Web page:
|ESTIMATED CALORIC INFO|
|Serving Size||4 medium size pancakes|
|Calories from Fat||30%|
|Calories from Carbs||60%|
|Calories from Protein||10%|
So I really love Twitter. While for a large part it’s just another social media tool for oversharing (pot kettle much?), I love how I get exposed to things that would normally never be part of my life. Like getting to hear all about these incredible events that I’m not rich enough (famous enough, cool enough, etc) to attend. And knowing just how many people out there are hopeless Apple fanboys/girls tweeting every new inane little detail about every single product, no matter how irrelevant it may be to their lives or mine. Hell, just this week I get to be reminded innumerable times a day about just how awesome it is that other people are at SXSW festival and I’m not one of them.
But once in awhile, real miracles happen. I’m not talking about handicapped children walking, or my wife taking out the garbage. I’m talking about the real thing here. Something like fate.
Something like this recipe for tiramisu pancakes coming into my life.
Earlier in the week, I saw someone tweet this recipe from Steamy Kitchen. The Steamy Kitchen post used a recipe from The Ivory Hut, and as soon as I saw the two words “tiramisu” and “pancakes” put together in joyous harmony, I knew they would one day be mine.
So I waited patiently for the weekend, fantasizing about this and gradually collecting ingredients… and then the magic day arrived.
There are three parts to the recipe. The cream, the glaze, and the pancakes.
Serves about 5 (20 medium sized pancakes).
|ESTIMATED FOOD MILES|
|Coffee Liquer||2,500 miles|
|Maple Syrup||800 miles|
|Cocoa Powder||2,425 miles|
|Baking Powder||660 miles|
|Baking Soda||200 miles|
|Coffee||106 miles||Total||I don’t wanna know|
Preparation time: 25 minutes
Cook time: 10 minutes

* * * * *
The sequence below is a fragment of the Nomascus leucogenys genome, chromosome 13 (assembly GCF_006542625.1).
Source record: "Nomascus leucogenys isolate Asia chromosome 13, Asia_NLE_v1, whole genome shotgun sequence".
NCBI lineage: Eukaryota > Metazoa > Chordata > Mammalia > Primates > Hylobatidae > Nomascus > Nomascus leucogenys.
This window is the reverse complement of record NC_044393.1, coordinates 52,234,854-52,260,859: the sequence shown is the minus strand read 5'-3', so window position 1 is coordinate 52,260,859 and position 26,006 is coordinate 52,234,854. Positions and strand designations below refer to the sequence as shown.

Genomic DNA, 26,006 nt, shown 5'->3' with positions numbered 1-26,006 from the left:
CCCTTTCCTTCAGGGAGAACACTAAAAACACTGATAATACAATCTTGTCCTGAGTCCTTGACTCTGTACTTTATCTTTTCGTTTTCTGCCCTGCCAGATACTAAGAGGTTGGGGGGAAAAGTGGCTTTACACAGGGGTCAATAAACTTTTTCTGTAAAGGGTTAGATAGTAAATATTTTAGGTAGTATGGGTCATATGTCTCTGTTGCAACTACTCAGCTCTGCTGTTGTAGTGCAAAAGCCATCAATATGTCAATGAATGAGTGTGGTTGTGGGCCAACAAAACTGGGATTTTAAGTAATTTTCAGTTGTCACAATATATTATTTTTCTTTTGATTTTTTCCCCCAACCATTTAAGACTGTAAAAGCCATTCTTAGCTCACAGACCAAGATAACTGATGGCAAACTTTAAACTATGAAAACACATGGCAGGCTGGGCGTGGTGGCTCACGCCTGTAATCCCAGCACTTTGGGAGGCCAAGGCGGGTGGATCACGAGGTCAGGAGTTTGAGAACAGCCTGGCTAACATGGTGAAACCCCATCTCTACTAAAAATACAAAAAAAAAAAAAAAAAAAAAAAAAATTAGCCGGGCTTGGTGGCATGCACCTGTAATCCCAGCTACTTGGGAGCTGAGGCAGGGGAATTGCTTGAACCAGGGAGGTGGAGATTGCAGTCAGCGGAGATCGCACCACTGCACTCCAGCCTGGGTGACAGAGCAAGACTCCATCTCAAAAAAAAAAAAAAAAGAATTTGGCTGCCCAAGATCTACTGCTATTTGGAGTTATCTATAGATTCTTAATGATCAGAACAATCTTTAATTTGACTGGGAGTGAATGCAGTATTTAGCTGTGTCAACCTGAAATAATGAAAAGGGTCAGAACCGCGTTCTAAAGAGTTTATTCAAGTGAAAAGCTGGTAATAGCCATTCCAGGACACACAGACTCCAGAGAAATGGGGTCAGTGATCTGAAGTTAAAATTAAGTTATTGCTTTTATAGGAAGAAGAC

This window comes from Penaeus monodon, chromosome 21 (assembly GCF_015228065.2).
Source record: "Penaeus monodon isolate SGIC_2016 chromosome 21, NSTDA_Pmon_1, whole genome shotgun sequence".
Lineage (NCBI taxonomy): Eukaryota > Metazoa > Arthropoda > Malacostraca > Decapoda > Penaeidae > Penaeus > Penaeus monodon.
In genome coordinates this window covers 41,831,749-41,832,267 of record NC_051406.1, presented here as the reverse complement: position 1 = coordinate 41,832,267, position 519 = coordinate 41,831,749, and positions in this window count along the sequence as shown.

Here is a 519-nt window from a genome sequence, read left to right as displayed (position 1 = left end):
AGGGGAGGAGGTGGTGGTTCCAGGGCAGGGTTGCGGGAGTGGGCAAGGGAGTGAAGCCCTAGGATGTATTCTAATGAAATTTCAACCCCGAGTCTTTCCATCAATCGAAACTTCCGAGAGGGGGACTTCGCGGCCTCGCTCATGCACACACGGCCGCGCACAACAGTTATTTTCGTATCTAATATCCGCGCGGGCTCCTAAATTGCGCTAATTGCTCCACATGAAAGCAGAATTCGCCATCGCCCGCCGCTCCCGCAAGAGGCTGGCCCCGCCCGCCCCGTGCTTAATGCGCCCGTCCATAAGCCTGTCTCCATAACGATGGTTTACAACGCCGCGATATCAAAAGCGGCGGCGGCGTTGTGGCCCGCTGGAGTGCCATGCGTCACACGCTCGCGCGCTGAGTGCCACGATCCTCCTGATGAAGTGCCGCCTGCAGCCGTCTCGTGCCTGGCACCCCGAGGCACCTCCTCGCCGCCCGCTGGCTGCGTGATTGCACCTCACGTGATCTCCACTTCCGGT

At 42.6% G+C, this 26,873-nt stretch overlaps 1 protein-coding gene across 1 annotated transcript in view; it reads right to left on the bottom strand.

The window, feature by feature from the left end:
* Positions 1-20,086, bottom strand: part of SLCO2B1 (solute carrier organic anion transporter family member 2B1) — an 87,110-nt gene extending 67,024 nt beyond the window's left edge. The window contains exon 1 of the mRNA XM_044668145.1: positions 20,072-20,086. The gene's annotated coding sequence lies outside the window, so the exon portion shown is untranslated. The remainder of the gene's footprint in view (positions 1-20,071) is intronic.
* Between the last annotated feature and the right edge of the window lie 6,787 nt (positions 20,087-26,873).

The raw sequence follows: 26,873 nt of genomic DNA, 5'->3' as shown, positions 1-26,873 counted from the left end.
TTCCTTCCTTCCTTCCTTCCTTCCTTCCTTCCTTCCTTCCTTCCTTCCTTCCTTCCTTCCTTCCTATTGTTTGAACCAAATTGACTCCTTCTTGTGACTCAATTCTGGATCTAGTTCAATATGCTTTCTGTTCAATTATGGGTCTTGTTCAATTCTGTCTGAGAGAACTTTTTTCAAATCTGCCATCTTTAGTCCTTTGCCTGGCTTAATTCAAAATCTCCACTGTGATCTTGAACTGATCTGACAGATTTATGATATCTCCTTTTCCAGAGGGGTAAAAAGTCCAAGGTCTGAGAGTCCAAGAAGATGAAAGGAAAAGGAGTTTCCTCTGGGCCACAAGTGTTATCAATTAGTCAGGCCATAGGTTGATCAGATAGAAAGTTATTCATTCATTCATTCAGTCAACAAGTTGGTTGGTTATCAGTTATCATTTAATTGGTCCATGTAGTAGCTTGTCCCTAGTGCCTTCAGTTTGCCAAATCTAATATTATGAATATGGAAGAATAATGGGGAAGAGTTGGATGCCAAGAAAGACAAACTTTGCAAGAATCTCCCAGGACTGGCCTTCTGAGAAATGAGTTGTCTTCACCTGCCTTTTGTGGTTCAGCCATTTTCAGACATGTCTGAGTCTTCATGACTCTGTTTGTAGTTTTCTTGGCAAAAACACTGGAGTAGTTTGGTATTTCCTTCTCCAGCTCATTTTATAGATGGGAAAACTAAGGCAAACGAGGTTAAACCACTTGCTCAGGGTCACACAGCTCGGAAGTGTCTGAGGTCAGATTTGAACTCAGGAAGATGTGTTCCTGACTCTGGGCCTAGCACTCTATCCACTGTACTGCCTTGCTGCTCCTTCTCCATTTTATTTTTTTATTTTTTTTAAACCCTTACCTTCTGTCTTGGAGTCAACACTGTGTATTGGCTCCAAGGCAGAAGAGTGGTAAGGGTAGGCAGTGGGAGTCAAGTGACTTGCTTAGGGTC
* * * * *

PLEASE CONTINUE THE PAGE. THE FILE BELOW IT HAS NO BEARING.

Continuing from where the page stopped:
Ingredients for cream:
- 4 oz. mascarpone
- 1 cup whipping cream
- 2 tbsp coffee liquer
- 2 tbsp maple syrup
Ingredients for glaze:
- 1/4 cup maple syrup
- 3 tbsp softened butter
- 2 tbsp coffee liquer
Ingredients for pancakes:
- 2 cups flour
- 2 tbsp sugar
- 2 tbsp cocoa powder
- 2 tsp baking powder
- 1/2 tsp baking soda
- about 1 tbsp salt, give or take
- 1 1/2 cups milk
- 1/2 cups sour cream
- 3 large eggs
- 4 tbsp melted butter
- 2 tsp vanilla
- 2 tbsp instant coffee
The food miles on this one are off the charts. It’s difficult to keep it under reins when there are things like flour, sugar, cocoa powder, etc., involved. Plus, well, there are just a ton of ingredient to begin with. Too bad.
Okay let’s do this. If you’ve read this far, you’re making these things. Don’t back out on me now.
Combine mascarpone, whipping cream, coffee liquer, and maple syrup in a medium size bowl. Beat until soft peaks form. You can do it by hand if you want but a mixer makes quick work of it. Set aside in the fridge.
Mix all the ingredients for the glaze in a small bowl. Set aside.
Get two medium sized bowls. Mix dry pancake ingredients in one bowl. Make sure to sift flour and cocoa powder to avoid lumps. Combine wet ingredients in the second bowl until all are thoroughly dissolved and mixed.
I learned a valuable lesson about the difference between regular coffee and instant coffee in the creation of this dish. Instant coffee dissolves. Regular coffee? Not so much. Serious smack-your-forehead moment here. The recipe calls for instant coffee but I didn’t have any, so I used regular to stir it into the wet mix bowl. It never dissolved. So I had to spend an additional 20 minutes or so straining the coffee back out of the bowl. Ugh. Lesson learned.
Combine the wet and dry ingredient bowls. Stir until thoroughly mixed. Lumps are okay here, they’ll give you some texture.
Turn on the heat under your griddle or cast-iron skillet. Let it get to a good range, I usually cook my pancakes around 5 or 6 out of ten. The batter can sit for awhile with no problem. It’ll give you a good idea if it’s the right consistency – if it seems too dry, add a little more milk. If it’s too liquidy, add a little flour.
The suggestion on The Ivory Hut to use a measuring cup to pour the batter is a good one. Drizzle some into your griddle/skillet and cook for a minute or two. When the liquid starts to bubble and the edges look done, it’s ready to flip. I like to use a spatula that has a little give because it allows you to be a little more gentle with your cakes.
Serve by drizzling glaze over each pancake, topping each with cream in a stack, and dusting with cocoa powder.
So yeah, about 750 calories for these suckers. That’s a high-side estimate, because I didn’t wind up using nearly 1/5th of the glaze or cream when making a serving and I (er, my wife) calculated the calories for the total of all ingredients. The good news is it’s totally worth every calorie. It’s also very versatile – the pancakes are good both warm or cold, and it could easily (and perhaps more appropriately) serve as a dessert instead of a breakfast.
Can you hear the angels singing?